If we analyze the lifecycle of a washing machine, for example, the phase of use represents the most critical period of environmental impact through energy and water consumption. while less complex products, like a chair the actual use of which has no environmental effect – impact the environment during the process of production. disposal and recycling.
With the strategy of Design for Disassembling one can intervene in order to anticipate and therefore facilitate the separation of all the components of the product for optimal reuse (Design for Reuse), or recycling (Design for Recycling).
One wrongly uses the term “recycle” to identify those products obtained through the “reuse” of manufactured parts and components.
Under “reuse” one understands the development of a product or a component which has become reused as a result of the reutilization of its original form: purses created out of used elastic, lamps created out of recuperated plastic bottles, seats composed of metal pieces from cars or domestic appliances.
Under “recycle” one understands, instead, the process of development of goods at the end of their life, or refuse from manufacturing, through the retreatment a new productive process, for the attainment of different materials or goods which can Transform the original function or diverse purpose. During the process of recycling, the refuse product or the waste from production are transformed into materials originally named secondary – chips, powder or granules – which can then be reworked.
During the planning phase of a new product, the choice of materials, recycled or natural, represents a relevant aspect because it can positively impact on the complex environmental balance; suffice to consider that the use of recycled aluminium allows for the conservation of 95 per cent of the energy with respect to virgin or primary aluminium, with an evident reduction in atmospheric pollutants, emissions of anhydride carbon (CO2) and discarded waste. This route, however. is not always traversable because of the technical characteristics which some components of the product must possess.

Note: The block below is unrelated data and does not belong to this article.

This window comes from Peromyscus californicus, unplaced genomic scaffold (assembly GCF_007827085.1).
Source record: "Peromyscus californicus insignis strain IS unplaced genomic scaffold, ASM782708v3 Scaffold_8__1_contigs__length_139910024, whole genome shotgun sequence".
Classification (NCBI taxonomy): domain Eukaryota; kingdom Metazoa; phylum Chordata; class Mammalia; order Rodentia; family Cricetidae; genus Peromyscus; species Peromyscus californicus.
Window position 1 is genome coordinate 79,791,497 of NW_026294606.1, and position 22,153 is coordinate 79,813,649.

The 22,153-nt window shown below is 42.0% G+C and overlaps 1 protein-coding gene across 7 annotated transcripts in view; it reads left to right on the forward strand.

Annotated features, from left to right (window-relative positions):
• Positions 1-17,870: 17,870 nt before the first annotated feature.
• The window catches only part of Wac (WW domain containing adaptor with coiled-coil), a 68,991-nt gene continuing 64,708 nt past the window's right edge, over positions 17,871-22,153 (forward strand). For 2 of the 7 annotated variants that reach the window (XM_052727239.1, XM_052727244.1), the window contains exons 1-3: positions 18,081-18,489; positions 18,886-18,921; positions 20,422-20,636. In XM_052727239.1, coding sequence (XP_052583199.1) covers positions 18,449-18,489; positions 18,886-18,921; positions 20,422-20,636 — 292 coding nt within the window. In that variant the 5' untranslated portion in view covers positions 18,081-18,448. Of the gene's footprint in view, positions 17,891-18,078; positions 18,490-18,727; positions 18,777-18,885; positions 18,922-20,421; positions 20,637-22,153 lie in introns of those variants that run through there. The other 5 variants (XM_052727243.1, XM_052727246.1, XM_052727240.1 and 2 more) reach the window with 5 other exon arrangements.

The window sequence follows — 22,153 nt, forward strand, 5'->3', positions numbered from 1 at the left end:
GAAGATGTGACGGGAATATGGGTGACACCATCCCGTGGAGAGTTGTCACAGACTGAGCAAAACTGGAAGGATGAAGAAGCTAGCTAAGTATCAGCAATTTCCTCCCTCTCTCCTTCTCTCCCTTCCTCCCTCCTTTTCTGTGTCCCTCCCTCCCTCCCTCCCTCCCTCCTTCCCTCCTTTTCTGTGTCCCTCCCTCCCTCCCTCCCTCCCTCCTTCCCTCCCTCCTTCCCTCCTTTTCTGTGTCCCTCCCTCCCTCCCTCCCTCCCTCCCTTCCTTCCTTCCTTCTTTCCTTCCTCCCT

In the planning of a project using recycled materials, one must also consider its successive recyclability in order to encourage the lengthening of its lifecycle; whereas it might not be technically and economically possible, the eco-compatibility of a product created out of recycled materials, but not itself recyclable, would have to be evaluated on the basis of an attempt comparing environmental, economic and social benefits derived from the reduction in consumption of depleted environmental resources, from the least quantity of incorporated energy, from the reduction in the production of waste in initial unloading and of its potential energy development – with the relative environmental, economic and social costs.
In addition to the quality, ergonomics, safely, aesthetics and functionality, the environmental variables become an innovative criteria for rethinking the design of a product in a “sustainable” way.